A Cover's Evolution

 

My client, F. D.  Raphael, finished her book, THE ROCK STARS OF NEUROSCIENCE: How a Groupie in Crisis Emerged as the Heroine of her Family’s Victory over Mental Illness, and made the decision to self publish. One of the biggest decisions she had to then make was what to put on the cover. She did a wonderful job of coming up with a compelling cover package. Here she is explaining the process:

"I believed that as a self-publishing, debut author, the book cover and title would need to be a key marketing component of the book. I was on a shoestring budget, and called upon a graphic designer friend to help. Unfortunately, although I presented her with many examples of memoir covers that I liked, I tasked her with the job of coming up with the cover concept. There is a huge difference between a graphic designer and a concept designer. She designed the first 3 brain images and they just didn’t work:

Then, like a stroke of lightning, I looked on my bulletin board, which had been on the wall in front of me the entire time I was working on this book. I suddenly noticed a pushpin holding up of a portrait my son had drawn of me in crayon, on a napkin. This had been hanging on my bulletin board for almost 10 years. Yes, this was the perfect image of me for this book. Not a picture of a brain, or of neurons, but of a mother going off to work, looking cool; yet falling apart inside. I sent a pdf image to Create Space (Amazon's self-publishing arm), but felt they had missed the mark in terms of the book’s design. (See #4 purple background.)

Walking with a friend one morning, I mentioned my dissatisfaction with the book cover.  I had completely forgotten that her husband was a very successful concept designer.  He was excited to help me and to add my book cover to his portfolio for the launching of his new website: Brian Johnson, Command A Studios. He presented me with two different comps.

We both preferred the final red typeface. But I had him reduce and lower the black type, which was too big and blocky. I asked him to saturate the color, and made sure that the red sub-title caps were grammatically correct. I especially love the way the image continues on to the spine of the book. The crazy thing is that I hadn’t turned the napkin over. Voila! Brian discovered my son had written M-azing MOM on the back! This, of course, became the back cover of my book."

The Rock Stars of Neuroscience: Introduction

Every life is a pilgrimage to understand the brain—its strengths and weaknesses, its delicate simplicity and rich complexity, its gentle benevolence or camouflaged malevolence. But in my life, this path has been the essence of everything. I was eight years old when my brain became sickened by cluster headaches—the beginning of my intimate involvement with the ways in which our brain can betray us.

I watched my brother’s life-long suffering from the crushing combination of his MENSA brain crippled by undiagnosed Asperger’s Syndrome (AS). Drug and alcohol addiction, a soul-sucking disease, contaminated my bosses' brains, the members of Aerosmith. Then my young sons both developed debilitating brain disorders—one had Tourette syndrome (TS), attention deficit disorder (ADD), and a mood disorder; and the other had obsessive-compulsive disorder (OCD), panic attacks, and depression.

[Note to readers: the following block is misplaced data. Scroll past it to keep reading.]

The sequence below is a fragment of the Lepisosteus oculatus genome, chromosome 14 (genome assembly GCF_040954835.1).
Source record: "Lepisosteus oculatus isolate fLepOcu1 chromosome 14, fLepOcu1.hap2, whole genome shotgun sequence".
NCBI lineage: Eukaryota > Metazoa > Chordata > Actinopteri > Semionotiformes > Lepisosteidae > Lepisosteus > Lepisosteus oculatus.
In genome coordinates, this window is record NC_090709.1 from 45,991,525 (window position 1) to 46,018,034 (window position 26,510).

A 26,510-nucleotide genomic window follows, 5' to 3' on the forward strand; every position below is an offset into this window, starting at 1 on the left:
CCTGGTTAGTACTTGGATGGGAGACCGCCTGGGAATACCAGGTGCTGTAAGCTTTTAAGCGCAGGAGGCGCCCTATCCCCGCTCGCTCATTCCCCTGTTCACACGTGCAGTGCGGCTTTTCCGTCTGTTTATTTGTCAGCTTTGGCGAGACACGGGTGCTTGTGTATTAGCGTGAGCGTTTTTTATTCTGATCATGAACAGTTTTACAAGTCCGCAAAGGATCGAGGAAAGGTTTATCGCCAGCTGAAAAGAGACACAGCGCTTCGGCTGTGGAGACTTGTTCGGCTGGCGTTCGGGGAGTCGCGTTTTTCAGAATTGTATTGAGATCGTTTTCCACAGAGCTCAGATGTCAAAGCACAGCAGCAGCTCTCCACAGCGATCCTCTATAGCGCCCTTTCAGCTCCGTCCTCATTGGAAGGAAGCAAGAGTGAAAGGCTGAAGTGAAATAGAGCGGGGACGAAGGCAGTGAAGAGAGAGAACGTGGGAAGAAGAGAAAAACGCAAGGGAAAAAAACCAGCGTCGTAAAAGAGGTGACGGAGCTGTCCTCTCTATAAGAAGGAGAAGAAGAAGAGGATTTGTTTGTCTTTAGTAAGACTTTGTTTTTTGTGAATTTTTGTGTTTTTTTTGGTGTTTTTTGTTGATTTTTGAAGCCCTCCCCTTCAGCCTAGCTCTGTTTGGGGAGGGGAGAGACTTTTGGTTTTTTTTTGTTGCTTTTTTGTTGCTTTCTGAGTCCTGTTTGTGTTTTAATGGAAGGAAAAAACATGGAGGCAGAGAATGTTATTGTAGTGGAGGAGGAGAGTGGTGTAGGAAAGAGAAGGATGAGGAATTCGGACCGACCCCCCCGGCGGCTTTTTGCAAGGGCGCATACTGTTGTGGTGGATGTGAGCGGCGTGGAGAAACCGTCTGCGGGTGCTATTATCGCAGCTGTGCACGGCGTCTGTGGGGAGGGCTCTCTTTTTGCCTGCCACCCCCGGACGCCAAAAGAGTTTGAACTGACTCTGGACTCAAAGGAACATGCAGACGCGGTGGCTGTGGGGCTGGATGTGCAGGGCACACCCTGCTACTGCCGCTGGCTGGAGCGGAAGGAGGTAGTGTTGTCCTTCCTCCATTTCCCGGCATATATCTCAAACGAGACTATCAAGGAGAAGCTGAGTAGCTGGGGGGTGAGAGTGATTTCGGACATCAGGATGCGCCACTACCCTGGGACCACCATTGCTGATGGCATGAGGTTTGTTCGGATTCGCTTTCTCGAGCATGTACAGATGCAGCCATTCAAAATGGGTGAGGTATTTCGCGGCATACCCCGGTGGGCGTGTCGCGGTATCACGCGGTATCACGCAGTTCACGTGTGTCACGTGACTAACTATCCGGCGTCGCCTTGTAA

In 2003, mental illness kidnapped me from a successful career in the music industry and dumped me into a dark, desolate abyss. I spiraled into a state of entropy in this unwelcoming landscape, haunted by years of inadequate prescription imperatives, orphan drugs to treat erratic and punishing symptoms of mental disease, and a spinning palette of psychiatrist and psychologist therapy sessions. My sons’ conditions continued with little improvement.

Where are the experts? I wondered. I am not a doctor. I am a woman who needed help, a mother who needed to know as much as I could about how to fix a dysfunctional brain. I found some answers through men who made brain science their life’s work. From revered neurosurgeons to counter-culture heroes, my rock stars of neuroscience include Maharishi Mahesh Yogi, Dr. John C. Lilly, Dr. Simon Baron-Cohen, Dr. Dacher Keltner, Dr. Timothy Leary, Dr. Ross Greene, Dr. John Piacentini, Dr. Adam Gazzaley, Dr. Michael Okun, Dr. Andrew Weil, Dr. Michael Jenike, Dr. Lloyd Sederer, and Dr. Jon Kabat-Zinn. Each of these neuroscientists helped me through a kaleidoscope of mental health crises, most through personal relationships, several through their published work and articles, and in one instance, through a chance meeting in an airport in California.

Here are my notes, culled from more than a decade spent exploring and testing traditional and alternative therapies, cutting-edge technologies and surgeries, residential facilities, neuroelectrics, optogenetics, lead investigators for research grants and clinical trials. Consumed with finding the best treatment outcomes for my family, I became a groupie of neuroscientists.

In 2013, my transformation began. I understood that there are no experts, and there are no cures for mental illness. However, these rock stars gave me hope and bolstered my resilience. Against great odds, I pulled my family through this crisis, and we survived.

There are no maps or instructions to finding help for treating mental illness. This long-distance ride along treacherous roads filled with potholes and streets that go nowhere is like driving a snowmobile to Vegas. Yet, navigating this unwieldy terrain emboldened my advocacy. Hope, often obscured by reason, requires a gigantic leap of faith; an action so powerful because all of the unknown possibilities exist in this infinite space. Hope is a choice to persevere, an opportunity to overcome improbable odds. We all possess undiscovered superhuman strengths. We can be transformed, and emerge from a crisis as heroes with death-defying courage, endurance, and love